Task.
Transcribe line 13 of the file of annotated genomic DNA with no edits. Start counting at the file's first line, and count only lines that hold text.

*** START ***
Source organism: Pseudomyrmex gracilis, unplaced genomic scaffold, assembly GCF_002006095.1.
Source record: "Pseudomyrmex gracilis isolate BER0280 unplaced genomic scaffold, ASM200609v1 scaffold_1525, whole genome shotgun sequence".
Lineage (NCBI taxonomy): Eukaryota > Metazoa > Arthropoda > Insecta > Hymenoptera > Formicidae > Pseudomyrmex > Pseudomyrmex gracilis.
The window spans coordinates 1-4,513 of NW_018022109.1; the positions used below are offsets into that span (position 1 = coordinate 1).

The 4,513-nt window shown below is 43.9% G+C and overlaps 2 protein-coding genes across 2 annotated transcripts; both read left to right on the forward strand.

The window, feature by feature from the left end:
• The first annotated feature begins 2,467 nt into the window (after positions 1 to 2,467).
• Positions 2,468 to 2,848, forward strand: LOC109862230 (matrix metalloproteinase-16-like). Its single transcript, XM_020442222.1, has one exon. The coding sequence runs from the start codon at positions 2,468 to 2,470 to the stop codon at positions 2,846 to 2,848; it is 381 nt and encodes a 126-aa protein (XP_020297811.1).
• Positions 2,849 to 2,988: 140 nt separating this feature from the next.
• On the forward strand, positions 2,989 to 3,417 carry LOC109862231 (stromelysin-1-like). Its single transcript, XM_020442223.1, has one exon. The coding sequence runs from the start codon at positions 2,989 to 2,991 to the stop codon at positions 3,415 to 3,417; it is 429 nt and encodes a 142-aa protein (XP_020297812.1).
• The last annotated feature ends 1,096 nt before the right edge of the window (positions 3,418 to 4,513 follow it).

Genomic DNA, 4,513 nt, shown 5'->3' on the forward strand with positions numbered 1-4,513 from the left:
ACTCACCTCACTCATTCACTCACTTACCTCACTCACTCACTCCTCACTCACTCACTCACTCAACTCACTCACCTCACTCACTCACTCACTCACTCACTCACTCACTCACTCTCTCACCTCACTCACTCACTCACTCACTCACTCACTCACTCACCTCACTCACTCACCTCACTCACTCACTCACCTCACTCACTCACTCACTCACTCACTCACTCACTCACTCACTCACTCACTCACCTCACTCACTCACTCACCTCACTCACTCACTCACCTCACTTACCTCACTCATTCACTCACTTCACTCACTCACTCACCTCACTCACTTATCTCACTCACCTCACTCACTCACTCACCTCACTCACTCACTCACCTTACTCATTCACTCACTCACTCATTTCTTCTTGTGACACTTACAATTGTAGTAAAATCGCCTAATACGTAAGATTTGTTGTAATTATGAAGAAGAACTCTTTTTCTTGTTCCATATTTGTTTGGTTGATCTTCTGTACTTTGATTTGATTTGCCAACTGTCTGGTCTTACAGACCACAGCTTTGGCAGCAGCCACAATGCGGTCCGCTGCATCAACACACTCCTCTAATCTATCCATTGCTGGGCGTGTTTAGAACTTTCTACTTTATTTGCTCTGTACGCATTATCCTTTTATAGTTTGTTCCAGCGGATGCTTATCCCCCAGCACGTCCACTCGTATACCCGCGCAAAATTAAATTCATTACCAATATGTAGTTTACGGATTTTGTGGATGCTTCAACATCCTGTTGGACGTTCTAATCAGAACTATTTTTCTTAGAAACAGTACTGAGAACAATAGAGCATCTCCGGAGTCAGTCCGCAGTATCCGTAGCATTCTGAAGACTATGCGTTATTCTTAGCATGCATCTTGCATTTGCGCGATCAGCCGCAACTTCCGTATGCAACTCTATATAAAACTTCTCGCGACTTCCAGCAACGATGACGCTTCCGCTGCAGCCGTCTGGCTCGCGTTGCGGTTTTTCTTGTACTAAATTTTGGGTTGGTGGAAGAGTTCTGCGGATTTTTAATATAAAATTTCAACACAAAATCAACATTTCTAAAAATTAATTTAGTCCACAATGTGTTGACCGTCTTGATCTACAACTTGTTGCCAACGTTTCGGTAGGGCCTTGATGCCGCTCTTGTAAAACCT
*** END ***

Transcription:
ACTCACCTCACTCATTCACTCACTTACCTCACTCACTCACTCCTCACTCACTCACTCACTCAACTCACTCACCTCACTCACTCACTCACTCACTCACTCACTCACTCACTCTCTCACCTCACTCACTCACTCACTCACTCACTCACTCACTCACCTCACTCACTCACCTCACTCACTCACTCACCTCACTCACTCACTCACTCACTCACTCACTCACTCACTCACTCACTCACTCACCTCACTCACTCACTCACCTCACTCACTCACTCACCTCACTTACCTCACTCATTCACTCACTTCACTCACTCACTCACCTCACTCACTTATCTCACTCACCTCACTCACTCACTCACCTCACTCACTCACTCACCTTACTCATTCACTCACTCACTCATTTCTTCTTGTGACACTTACAATTGTAGTAAAATCGCCTAATACGTAAGATTTGTTGTAATTATGAAGAAGAACTCTTTTTCTTGTTCCATATTTGTTTGGTTGATCTTCTGTACTTTGATTTGATTTGCCAACTGTCTGGTCTTACAGACCACAGCTTTGGCAGCAGCCACAATGCGGTCCGCTGCATCAACACACTCCTCTAATCTATCCATTGCTGGGCGTGTTTAGAACTTTCTACTTTATTTGCTCTGTACGCATTATCCTTTTATAGTTTGTTCCAGCGGATGCTTATCCCCCAGCACGTCCACTCGTATACCCGCGCAAAATTAAATTCATTACCAATATGTAGTTTACGGATTTTGTGGATGCTTCAACATCCTGTTGGACGTTCTAATCAGAACTATTTTTCTTAGAAACAGTACTGAGAACAATAGAGCATCTCCGGAGTCAGTCCGCAGTATCCGTAGCATTCTGAAGACTATGCGTTATTCTTAGCATGCATCTTGCATTTGCGCGATCAGCCGCAACTTCCGTATGCAACTCTATATAAAACTTCTCGCGACTTCCAGCAACGATGACGCTTCCGCTGCAGCCGTCTGGCTCGCGTTGCGGTTTTTCTTGTACTAAATTTTGGGTTGGTGGAAGAGTTCTGCGGATTTTTAATATAAAATTTCAACACAAAATCAACATTTCTAAAAATTAATTTAGTCCACAATGTGTTGACCGTCTTGATCTACAACTTGTTGCCAACGTTTCGGTAGGGCCTTGATGCCGCTCTTGTAAAACCT